Various items in Boxoffice present a somewhat puzzling picture of the theaters in Alma. Here is an item from March 18, 1939, datelined Alma: “The Strickland Bldg here has been leased to Mr. Stein, owner of the Alma Theatre for 10 years. It is being remodeled and will be converted into a theatre.” That’s the only mention of the Alma Theatre I’ve found, and I’ve been unable to find any more mentions of the theater that was supposed to open in the Strickland Building either.
Then Boxoffice of June 24, 1946, said: “James E. Smith expects to open his new Bacon Theatre in Alma, Ga., about the first of August.”
In 1948, several items were published about a lawsuit filed by the Bacon’s operating company, the Alma Amusement Company, against several film companies and L. A. Stein. I haven’t found how the case was decided.
A September 23, 1974, Boxoffice item has a puzzling number in it. It says: “Charley King, staff advisor at AIP, may have set a record for a leisuretime activity. He has been booking the little Bacon Theatre in Alma, Ga., for 36 years for a small group of Alma businessmen who keep their theatre going as a community project.” If the Bacon opened in 1946, I don’t see how, 28 years later, Mr. King could have been booking it for 36 years. Did Boxoffice get the number wrong, or was there an earlier Bacon Theatre?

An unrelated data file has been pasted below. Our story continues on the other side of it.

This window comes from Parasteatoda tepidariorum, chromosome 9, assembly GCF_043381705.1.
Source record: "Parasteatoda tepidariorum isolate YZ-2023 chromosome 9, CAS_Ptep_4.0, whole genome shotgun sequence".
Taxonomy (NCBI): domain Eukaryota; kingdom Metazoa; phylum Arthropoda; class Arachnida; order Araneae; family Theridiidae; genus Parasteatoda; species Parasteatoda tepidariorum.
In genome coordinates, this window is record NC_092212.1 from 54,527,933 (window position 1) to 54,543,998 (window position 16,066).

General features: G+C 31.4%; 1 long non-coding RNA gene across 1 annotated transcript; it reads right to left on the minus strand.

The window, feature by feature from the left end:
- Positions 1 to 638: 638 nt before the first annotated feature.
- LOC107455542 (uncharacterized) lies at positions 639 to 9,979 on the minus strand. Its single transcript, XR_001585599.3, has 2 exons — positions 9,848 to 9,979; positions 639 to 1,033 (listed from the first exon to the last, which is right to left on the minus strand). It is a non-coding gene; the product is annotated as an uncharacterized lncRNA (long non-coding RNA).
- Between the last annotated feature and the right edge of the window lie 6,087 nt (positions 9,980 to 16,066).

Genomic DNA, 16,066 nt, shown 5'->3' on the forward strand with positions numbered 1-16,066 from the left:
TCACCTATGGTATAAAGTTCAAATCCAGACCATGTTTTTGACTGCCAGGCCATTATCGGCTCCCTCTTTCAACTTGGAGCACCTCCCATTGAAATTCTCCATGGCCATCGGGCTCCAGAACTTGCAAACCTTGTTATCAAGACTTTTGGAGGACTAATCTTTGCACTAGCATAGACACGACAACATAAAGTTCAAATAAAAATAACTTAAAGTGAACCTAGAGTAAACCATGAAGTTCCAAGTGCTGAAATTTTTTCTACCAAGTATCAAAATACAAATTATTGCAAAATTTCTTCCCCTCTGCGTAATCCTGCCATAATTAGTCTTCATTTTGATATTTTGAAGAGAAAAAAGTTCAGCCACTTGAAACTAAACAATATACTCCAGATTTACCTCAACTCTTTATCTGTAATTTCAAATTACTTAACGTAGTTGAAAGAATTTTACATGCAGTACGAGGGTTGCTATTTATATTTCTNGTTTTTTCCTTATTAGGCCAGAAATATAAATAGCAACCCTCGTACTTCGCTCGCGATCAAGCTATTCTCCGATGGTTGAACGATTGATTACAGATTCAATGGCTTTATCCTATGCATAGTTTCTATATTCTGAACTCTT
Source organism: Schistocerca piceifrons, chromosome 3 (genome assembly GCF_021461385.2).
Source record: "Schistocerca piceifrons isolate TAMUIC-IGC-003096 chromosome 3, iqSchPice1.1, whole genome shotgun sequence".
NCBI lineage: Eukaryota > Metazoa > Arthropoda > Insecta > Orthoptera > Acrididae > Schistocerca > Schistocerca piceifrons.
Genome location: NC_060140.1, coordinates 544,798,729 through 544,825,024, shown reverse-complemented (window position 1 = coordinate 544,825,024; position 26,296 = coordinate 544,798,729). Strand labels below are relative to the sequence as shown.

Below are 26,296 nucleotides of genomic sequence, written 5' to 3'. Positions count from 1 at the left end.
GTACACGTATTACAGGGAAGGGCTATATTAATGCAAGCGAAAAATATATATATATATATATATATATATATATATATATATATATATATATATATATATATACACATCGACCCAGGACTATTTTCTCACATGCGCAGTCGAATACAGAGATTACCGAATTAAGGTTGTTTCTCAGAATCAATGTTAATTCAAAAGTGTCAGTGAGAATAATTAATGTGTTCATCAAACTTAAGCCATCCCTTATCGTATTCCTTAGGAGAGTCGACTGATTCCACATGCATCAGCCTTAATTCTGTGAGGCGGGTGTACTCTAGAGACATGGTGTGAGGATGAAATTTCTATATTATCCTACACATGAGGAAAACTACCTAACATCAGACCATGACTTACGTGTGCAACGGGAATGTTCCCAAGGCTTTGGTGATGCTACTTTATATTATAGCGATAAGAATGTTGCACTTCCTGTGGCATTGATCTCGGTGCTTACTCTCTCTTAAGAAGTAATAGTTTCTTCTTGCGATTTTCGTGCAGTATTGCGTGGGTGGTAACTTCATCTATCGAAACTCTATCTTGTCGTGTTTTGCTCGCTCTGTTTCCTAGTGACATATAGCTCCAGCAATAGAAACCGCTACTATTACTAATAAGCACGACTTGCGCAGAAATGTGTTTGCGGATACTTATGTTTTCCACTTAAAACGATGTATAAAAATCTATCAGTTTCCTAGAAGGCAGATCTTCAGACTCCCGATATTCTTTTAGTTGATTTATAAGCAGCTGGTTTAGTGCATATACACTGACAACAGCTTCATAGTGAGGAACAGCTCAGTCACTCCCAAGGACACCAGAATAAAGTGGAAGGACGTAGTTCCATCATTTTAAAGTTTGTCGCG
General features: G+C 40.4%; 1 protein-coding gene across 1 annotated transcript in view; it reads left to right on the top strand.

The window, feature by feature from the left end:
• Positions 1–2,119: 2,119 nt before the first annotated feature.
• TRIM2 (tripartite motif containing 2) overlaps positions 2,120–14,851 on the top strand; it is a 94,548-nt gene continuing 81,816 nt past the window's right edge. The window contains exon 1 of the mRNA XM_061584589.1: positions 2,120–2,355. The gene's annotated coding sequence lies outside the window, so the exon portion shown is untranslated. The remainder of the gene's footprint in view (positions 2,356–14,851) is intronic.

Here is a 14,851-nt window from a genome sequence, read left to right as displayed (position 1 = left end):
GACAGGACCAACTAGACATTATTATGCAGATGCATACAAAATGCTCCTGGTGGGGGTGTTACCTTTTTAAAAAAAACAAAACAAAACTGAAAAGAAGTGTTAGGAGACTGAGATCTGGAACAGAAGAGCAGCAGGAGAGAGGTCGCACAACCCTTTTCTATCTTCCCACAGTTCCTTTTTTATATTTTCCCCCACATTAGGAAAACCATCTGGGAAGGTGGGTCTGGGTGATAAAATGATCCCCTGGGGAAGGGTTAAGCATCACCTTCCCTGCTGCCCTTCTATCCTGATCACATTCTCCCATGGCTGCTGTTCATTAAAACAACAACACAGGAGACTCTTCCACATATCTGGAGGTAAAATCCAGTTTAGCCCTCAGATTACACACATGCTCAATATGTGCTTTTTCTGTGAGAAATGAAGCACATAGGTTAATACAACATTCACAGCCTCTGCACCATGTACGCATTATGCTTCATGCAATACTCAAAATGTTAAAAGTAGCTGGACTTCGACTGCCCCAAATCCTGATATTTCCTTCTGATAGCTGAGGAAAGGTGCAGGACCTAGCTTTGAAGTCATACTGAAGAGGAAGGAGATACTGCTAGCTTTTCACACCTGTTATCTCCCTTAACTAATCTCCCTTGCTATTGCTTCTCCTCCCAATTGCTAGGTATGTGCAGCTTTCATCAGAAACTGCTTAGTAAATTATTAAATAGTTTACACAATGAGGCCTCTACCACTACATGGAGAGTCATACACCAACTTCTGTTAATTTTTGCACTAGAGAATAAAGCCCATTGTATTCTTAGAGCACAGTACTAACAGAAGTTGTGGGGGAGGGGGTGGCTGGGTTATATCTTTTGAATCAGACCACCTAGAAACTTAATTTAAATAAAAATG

A September 8, 1961, Boxoffice item contradicts some of the information in the 1968 item I cited in my comment above. It says: “A. Carl Schmidt of Hillsdale is completing construction on a new Strand Theatre at Alma on the site of the one destroyed by fire last November, and will open October 1. The new house will have 800 seats, compared to 900 in the destroyed house.”
There was a Columbia Theatre operating in Kittanning at least as early as 1931, when it was mentioned in the April 21 issue of Exhibitors Forum.
The last mention of the Columbia I’ve found in Boxoffice is from the issue of October 12, 1964, which said that the house had reopened after a summer shutdown. It would operate Thursdays, Fridays, and Saturdays, running double features. The owner/operator was Joe Brody. This item said the Columbia had 500 seats.
This house was probably a Manos Theatres operation, taken over by Carmike later. Boxoffice of April 17, 1978, said that architect Edgar Kwalwasser was designing a triplex to be built in the Franklin Village Shopping Center for the Manos circuit.
I can’t find anything in Boxffice about the opening of the house, or any other items which would confirm that it opened before 1982, or that it was originally a triplex, or that it was originally a Manos operation. But I don’t think Carmike was operating in Pennsylvania in the late 1970s or early 1980s. Carmike took over the Manos chain in 1993. Also, Mike Rivest lists the Franklin Village house as having been operated by Manos before Carmike took over.